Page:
CDC shortens Its COVID-19 quarantine recommendations
The Centers for Disease Control and Prevention has revised its guidelines for people who may have been exposed to the coronavirus. Now, instead of the standard 14-day quarantine it has been recommending, the CDC says that potential exposure warrants a quarantine of 10 or seven days, depending on one’s test results and symptoms, according to a NPR report.
If individuals do not develop symptoms, they need only quarantine for 10 days; if they test negative, that period can be reduced to just one week.
The revision marks a significant change from the CDC’s recommendations since the start of the pandemic earlier this year. While the agency says a 14-day quarantine remains the safest option, it acknowledged this length placed difficult demands on people.
“Reducing the length of quarantine may make it easier for people to take this critical public health action by reducing the economic hardship associated with a longer period, especially if they cannot work during that time,” Dr. Henry Walke, the CDC’s incident manager for its COVID-19 response, told reporters on a conference call Wednesday.
“In addition, a shorter quarantine period can lessen stress on the public health system and communities, especially when new infections are rapidly rising.”
Walke added that people should still watch closely for symptoms — such as fever, a cough or a loss of taste or smell — for a full 14 days after possible exposure.
John Brooks, chief medical officer for CDC’s COVID-19 response, said the agency based its revised guidelines “on extensive modeling, not just by CDC but by other agencies and partners.”
Biden wants mask mandates nationwide, but he can’t actually enforce them
“This is not about Democrat, Republican or Independent,” he said in an address in August, when more than 165,000 people had died from COVID-19. “This is about saving American lives, so let’s institute a mask mandate nationwide, starting immediately.”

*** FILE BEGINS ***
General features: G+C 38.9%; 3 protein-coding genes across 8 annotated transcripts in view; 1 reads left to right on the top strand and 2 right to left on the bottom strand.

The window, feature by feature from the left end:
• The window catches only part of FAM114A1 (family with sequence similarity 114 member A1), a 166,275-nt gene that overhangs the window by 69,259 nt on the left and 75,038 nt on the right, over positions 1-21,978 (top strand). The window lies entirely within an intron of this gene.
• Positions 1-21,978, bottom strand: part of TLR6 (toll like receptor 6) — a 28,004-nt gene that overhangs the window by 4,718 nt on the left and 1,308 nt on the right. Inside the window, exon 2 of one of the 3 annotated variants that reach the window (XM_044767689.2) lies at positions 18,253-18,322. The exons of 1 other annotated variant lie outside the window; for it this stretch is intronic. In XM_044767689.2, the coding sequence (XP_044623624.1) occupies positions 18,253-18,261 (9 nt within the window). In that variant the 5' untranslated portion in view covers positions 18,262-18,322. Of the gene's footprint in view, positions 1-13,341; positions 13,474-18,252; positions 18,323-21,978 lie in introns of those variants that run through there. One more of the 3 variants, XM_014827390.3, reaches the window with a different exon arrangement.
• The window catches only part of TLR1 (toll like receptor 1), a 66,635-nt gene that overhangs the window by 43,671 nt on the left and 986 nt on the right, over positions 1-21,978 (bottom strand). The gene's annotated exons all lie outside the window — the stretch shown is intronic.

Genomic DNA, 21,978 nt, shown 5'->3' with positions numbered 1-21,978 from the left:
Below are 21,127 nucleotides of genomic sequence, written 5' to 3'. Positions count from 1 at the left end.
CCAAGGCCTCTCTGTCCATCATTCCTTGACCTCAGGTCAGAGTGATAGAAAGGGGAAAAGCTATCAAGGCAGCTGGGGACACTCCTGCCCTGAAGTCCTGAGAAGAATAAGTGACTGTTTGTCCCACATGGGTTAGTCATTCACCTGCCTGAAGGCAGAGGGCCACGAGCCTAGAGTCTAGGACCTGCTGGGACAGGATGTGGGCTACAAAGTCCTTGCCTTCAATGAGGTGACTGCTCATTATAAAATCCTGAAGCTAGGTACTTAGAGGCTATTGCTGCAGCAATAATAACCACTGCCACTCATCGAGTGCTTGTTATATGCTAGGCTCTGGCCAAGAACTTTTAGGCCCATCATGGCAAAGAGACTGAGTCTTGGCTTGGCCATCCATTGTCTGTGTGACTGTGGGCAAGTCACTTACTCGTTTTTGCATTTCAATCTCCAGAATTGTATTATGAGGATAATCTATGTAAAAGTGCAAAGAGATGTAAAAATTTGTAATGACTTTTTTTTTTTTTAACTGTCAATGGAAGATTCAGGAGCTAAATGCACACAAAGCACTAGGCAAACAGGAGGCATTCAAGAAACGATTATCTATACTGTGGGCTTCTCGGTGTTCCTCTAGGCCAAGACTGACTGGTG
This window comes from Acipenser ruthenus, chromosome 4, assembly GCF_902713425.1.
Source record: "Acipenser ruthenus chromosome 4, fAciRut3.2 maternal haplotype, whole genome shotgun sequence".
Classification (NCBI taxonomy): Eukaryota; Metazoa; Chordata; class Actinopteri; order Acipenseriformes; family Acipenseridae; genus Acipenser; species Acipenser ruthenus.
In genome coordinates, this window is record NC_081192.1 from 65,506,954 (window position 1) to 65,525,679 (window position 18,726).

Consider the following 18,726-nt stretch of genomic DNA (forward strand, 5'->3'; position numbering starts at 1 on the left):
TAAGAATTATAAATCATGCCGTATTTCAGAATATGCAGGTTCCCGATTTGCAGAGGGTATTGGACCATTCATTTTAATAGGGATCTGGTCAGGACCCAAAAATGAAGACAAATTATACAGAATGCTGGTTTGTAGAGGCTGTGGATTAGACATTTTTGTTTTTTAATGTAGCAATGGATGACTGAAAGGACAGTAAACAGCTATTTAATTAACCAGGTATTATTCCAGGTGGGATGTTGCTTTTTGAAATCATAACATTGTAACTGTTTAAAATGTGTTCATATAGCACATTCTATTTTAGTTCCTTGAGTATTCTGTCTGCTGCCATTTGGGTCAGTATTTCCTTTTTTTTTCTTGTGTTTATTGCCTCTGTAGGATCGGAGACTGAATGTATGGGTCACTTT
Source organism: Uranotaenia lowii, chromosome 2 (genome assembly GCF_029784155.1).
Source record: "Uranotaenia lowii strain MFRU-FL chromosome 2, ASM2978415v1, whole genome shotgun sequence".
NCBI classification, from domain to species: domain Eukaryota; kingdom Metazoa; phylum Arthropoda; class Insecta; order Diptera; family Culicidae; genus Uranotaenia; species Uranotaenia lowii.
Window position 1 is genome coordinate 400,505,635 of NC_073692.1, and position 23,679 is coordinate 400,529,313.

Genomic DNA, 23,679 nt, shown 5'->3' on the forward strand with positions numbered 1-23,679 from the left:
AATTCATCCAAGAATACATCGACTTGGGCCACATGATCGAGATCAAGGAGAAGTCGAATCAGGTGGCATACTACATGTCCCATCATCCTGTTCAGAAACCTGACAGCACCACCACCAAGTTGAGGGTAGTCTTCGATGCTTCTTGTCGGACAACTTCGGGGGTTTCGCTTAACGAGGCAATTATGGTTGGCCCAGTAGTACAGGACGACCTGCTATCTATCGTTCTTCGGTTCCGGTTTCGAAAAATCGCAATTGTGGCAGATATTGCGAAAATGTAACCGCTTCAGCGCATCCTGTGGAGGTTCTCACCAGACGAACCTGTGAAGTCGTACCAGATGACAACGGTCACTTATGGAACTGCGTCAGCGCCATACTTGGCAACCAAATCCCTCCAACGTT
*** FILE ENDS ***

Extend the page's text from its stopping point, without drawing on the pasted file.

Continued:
Now, with more than 10.2 million confirmed cases and nearly 240,000 deaths in the U.S., Biden has unveiled a 13-member COVID-19 task force, and the Biden-Harris transition team launched a website outlining the new administration’s plan to tackle the pandemic.
That plan doesn’t include a nationwide mask mandate. Instead, it outlines a policy of working with state and local leaders to enact mandates.
What would mandates nationwide look like under Biden?
On the campaign trail, Biden said he wouldn’t – and couldn’t – issue a national mandate that everyone must wear a mask or face a fine.
“A national mandate is not possible because public health powers belong to the states, not the federal government,” said Lawrence Gostin, director of Georgetown University’s O’Neill Institute for National and Global Health Law. “The federal government couldn’t implement its own mask mandates, nor could it force the states to do it.”
Instead, Biden said in an ABC town hall last month that he’d appeal to governors and mayors to enact mask mandates. “You can go to every governor and get them all in a room, all 50 of them, as president, and say ‘Ask people to wear the mask.’ Everybody knows (they work),” Biden said.
If that approach didn’t work, Biden said, he’d go to “every mayor” and “every council” to make the same request: “I’d go to every local official and say ‘mandate the mask.’ Say: ‘This is what you have to do when you’re out. Make sure you encourage it being done.'”
The website says Biden will call for Americans to wear a mask when they are around people outside their household, for governors to make that practice mandatory in their state, and for local authorities to also make it mandatory “to buttress their state orders.”
Biden said in a CNN town hall in September that he would issue an executive order requiring face masks on federal land and in federal buildings. He later said he would require them for interstate transportation, too.
If Biden did seek a nationwide mask mandate, it would be challenged “immediately,” said Josh Blackman, a constitutional law professor at the South Texas College of Law.
“The devil’s in the details,” he said. “We have to see what he’s actually trying to propose.”
Dr. Howard Koh, a professor at the Harvard T. H. Chan School of Public Health and former Assistant Secretary for Health under Barack Obama, said the president-elect has already been making the case for face masks by leading by example.
“The fact that he has been regularly wearing a mask in public for months – having socially distanced events – just sends a huge and consistent message to the public,” said Koh, who is Harold Koh’s brother. “When the president acts and speaks, millions follow.”
Thirty-four states require people to wear face coverings in public, according to a list maintained by AARP. The list includes Utah, where a statewide mandate took effect Monday. The District of Columbia and Puerto Rico also have mask orders in place.